Every day more energy falls on the Earth in the form of sunlight than humanity uses, so it makes sense that we are trying to tap that power source. The means to best harvest the energy though is still being developed. Now researchers at the University of Pennsylvania have developed a new method to convert the energy of light to an electrical current that could be far more efficient than modern techniques.
Plasmons are quasiparticles created when photons and electrons couple on a metallic surface, which can allow the energy of the photon to be carried across the metal. That current though can be controlled by special patterns of gold nanoparticles and external electrical fields. When the Penn researchers have determined is that with the proper design, they can create a system to form a current of the hot electrons in plasmons, which can then be used to power a circuit. This discovery actually dates back to 2010, but it was only this recent experiment that confirmed it was the plasmonic nanostructure allowing the optical energy to be captured, and not something else.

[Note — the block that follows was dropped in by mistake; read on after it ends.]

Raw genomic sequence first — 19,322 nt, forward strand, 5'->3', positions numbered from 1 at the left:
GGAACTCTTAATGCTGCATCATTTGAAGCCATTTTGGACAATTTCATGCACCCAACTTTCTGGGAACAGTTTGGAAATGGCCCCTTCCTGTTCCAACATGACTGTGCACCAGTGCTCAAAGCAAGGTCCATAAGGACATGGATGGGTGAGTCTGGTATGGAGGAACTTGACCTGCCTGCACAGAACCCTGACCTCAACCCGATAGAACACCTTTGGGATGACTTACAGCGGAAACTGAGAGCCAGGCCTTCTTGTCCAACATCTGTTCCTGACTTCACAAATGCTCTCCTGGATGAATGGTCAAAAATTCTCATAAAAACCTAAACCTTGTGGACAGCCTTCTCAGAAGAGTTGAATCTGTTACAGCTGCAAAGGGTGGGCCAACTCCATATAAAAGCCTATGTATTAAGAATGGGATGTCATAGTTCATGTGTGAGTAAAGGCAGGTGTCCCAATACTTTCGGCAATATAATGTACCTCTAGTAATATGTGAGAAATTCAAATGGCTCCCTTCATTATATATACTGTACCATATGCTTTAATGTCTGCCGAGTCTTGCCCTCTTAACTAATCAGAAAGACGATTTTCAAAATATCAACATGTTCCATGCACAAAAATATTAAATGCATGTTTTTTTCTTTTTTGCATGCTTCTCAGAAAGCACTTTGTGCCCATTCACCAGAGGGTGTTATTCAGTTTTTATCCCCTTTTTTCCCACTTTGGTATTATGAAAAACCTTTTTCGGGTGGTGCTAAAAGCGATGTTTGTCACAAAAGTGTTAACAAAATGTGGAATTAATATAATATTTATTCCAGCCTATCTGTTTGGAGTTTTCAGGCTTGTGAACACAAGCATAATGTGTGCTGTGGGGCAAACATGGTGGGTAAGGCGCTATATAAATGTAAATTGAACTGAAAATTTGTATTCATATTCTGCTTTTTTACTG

According to the researchers' measurements, their process was achieving efficiencies three to ten times that of conventional photoexcitation methods. This is extremely promising for the new technique as they have not yet started to optimize it.
Source: University of Pennsylvania